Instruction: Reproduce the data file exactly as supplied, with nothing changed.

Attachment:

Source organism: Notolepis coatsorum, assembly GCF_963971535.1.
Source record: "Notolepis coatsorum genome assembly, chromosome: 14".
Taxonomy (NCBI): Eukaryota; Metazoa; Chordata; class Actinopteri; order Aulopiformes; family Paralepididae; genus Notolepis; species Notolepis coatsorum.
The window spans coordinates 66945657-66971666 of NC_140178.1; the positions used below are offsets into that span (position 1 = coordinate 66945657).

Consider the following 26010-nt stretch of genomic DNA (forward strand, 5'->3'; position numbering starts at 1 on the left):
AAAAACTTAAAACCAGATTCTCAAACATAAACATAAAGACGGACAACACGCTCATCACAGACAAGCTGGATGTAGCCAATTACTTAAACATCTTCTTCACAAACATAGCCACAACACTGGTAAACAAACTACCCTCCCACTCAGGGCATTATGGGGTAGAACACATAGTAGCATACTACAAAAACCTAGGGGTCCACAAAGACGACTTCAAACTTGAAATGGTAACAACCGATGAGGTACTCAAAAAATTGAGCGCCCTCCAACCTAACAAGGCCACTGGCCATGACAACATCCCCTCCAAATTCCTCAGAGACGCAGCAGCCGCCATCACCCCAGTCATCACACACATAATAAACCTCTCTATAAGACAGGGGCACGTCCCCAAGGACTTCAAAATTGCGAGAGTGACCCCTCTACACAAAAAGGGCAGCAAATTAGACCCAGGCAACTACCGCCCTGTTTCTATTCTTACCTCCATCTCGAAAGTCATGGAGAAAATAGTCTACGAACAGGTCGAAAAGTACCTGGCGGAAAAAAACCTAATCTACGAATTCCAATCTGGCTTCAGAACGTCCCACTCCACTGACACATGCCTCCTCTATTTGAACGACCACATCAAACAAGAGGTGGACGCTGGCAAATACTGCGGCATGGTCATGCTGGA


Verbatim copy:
Source organism: Notolepis coatsorum, assembly GCF_963971535.1.
Source record: "Notolepis coatsorum genome assembly, chromosome: 14".
Taxonomy (NCBI): Eukaryota; Metazoa; Chordata; class Actinopteri; order Aulopiformes; family Paralepididae; genus Notolepis; species Notolepis coatsorum.
The window spans coordinates 66945657-66971666 of NC_140178.1; the positions used below are offsets into that span (position 1 = coordinate 66945657).

Consider the following 26010-nt stretch of genomic DNA (forward strand, 5'->3'; position numbering starts at 1 on the left):
AAAAACTTAAAACCAGATTCTCAAACATAAACATAAAGACGGACAACACGCTCATCACAGACAAGCTGGATGTAGCCAATTACTTAAACATCTTCTTCACAAACATAGCCACAACACTGGTAAACAAACTACCCTCCCACTCAGGGCATTATGGGGTAGAACACATAGTAGCATACTACAAAAACCTAGGGGTCCACAAAGACGACTTCAAACTTGAAATGGTAACAACCGATGAGGTACTCAAAAAATTGAGCGCCCTCCAACCTAACAAGGCCACTGGCCATGACAACATCCCCTCCAAATTCCTCAGAGACGCAGCAGCCGCCATCACCCCAGTCATCACACACATAATAAACCTCTCTATAAGACAGGGGCACGTCCCCAAGGACTTCAAAATTGCGAGAGTGACCCCTCTACACAAAAAGGGCAGCAAATTAGACCCAGGCAACTACCGCCCTGTTTCTATTCTTACCTCCATCTCGAAAGTCATGGAGAAAATAGTCTACGAACAGGTCGAAAAGTACCTGGCGGAAAAAAACCTAATCTACGAATTCCAATCTGGCTTCAGAACGTCCCACTCCACTGACACATGCCTCCTCTATTTGAACGACCACATCAAACAAGAGGTGGACGCTGGCAAATACTGCGGCATGGTCATGCTGGA